A first England goal from Leah Williamson in the 86th minute to salvage a win against the Czech Republic could not paper over the cracks of a woefully disjointed England performance on Monday night.
Phil Neville had said that one win in seven was unacceptable before they travelled here but England made a team without names on their shirts and with seven of the starting XI from a Slavia Prague team that was crushed 13-2 by Arsenal on aggregate in the Champions League look like world beaters.
An opening goal from Tereza Szewieczkova led to some English heads dipping momentarily only for the visitors to recover through Beth England and Beth Mead, then Williamson.
Neville was on thin ice before this game and in desperate need of the warmth of a win but a snowstorm in Ceske Budejovice looked to be an ill portent for much of the match. However, England end 2019 with a win and perhaps provided a lifeline for the under-fire manager.
Neville said before the match he wanted his team to play angry, this friendly against a team ranked 21 places below them having gained greater meaning after five defeats in seven. But, if his pre-match talk had been intended to light a fire in the bellies of his players, it did not show in front of sparse crowd.
With the England captain, Lucy Bronze, pulling her sleeves over her hands at the coin toss, the tough conditions were evident from the outset; only the hard-as-nails Jill Scott dared to wear short sleeves.
The threat of the hosts was soon clear. After two minutes the Juventus forward Andrea Staskova headed narrowly over after a cross from the left. Shortly afterwards Staskova was in again but her shot was wide of Carly Telford’s far post.
“If I was the Czech coach, like the Belgium coach, I would be saying: ‘It is a good time to play England,’” Neville had said. The Czech manager, Karel Rada, who played in his country’s 2-1 extra-time Euro 1996 final defeat by Germany, had clearly thought exactly that.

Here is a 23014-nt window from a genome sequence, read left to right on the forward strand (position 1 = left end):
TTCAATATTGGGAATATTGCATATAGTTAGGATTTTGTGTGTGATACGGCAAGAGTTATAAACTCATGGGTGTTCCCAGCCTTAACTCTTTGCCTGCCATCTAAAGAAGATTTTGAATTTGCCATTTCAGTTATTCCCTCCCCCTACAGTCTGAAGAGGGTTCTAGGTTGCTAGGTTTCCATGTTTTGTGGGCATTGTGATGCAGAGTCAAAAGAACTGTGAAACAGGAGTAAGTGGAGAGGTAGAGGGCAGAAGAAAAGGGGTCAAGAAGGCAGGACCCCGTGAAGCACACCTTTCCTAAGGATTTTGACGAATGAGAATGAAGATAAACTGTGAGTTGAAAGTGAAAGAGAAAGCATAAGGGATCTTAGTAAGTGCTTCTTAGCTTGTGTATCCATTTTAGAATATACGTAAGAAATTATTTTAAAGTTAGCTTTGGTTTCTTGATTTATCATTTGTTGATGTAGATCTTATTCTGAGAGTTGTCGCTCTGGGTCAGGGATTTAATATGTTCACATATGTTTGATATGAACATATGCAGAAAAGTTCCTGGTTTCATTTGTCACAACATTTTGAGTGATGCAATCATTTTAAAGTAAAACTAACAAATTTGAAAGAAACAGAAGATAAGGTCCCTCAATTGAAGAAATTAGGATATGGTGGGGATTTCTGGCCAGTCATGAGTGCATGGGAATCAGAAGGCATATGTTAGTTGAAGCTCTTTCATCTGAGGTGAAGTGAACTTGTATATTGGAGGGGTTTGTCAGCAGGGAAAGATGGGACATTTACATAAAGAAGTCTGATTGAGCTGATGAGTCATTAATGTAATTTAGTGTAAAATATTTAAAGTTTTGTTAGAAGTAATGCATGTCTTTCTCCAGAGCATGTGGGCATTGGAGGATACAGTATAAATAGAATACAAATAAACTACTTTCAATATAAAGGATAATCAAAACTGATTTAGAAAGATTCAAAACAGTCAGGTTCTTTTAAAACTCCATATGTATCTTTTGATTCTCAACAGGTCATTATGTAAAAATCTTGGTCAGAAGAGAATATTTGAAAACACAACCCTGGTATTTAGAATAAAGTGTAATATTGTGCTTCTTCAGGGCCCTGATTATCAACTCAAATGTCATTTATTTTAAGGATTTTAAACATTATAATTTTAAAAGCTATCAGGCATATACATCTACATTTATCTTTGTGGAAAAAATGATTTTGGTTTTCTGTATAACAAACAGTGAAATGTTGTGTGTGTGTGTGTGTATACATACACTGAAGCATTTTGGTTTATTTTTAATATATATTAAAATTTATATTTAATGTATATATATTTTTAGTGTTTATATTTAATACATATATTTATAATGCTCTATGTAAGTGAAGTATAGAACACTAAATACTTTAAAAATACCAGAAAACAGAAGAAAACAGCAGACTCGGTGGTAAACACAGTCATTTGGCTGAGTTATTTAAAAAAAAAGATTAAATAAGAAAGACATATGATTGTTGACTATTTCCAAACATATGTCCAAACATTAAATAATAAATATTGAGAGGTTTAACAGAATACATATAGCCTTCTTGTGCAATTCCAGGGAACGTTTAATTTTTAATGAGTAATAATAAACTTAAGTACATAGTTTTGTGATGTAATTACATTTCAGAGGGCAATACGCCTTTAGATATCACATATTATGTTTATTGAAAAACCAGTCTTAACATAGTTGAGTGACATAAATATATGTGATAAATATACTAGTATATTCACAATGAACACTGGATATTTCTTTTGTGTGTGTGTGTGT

With 15 minutes played the home team took the lead. Their captain, Lucie Vonkova, fed Katerina Svitkova and the forward, who looked bright against Arsenal in the Champions League, threaded a defence-splitting pass to Szewieczkova, who finished coolly. The returning Millie Bright was nowhere to be seen, while the pass left Bronze swivelling as it rolled away from her and once again England’s defence was rocked.
Two minutes later, though, the Lionesses levelled, Nikita Parris popping the ball back from the byline to England who volleyed in. There was no celebration, no pats on the back.
Asserting some authority against a team that were beaten 5-1 by Spain last month and have never qualified for a World Cup, Lucy Staniforth found Mead on the left and she cut inside and swept a curling shot into the far corner.
The lead was short-lived, though. While England laboured for every chance, the Czechs looked sharp and from nowhere they found the equaliser, Szewieczkova letting rip from 20 yards.
With heads bowed at the break England did not look like a team fighting for their manager’s future.
A scrappy second half saw the Lionesses camped across the halfway line but still the Czechs looked dangerous on the break while England lacked a clinical final ball. With no Ellen White, who was left behind, rested, the lack of a cutting edge up front was as stark as the haphazard defending.
Mead’s header was ruled out as Scott climbed over a defender to head down to her and the Arsenal forward was denied a clear penalty after being thrown to the ground in the box five minutes later.
With things getting desperate Neville threw on Lauren Hemp, then brought on Rachel Daly to lead the line, for only the second time during his tenure, in the place of England.
In the 86th minute Jordan Nobbs, on for Staniforth, lofted a 10th, then an 11th, England corner into the box and Williamson was on hand to hit a deflected effort past Barbora Votikova.
It was not pretty but it was enough for victory.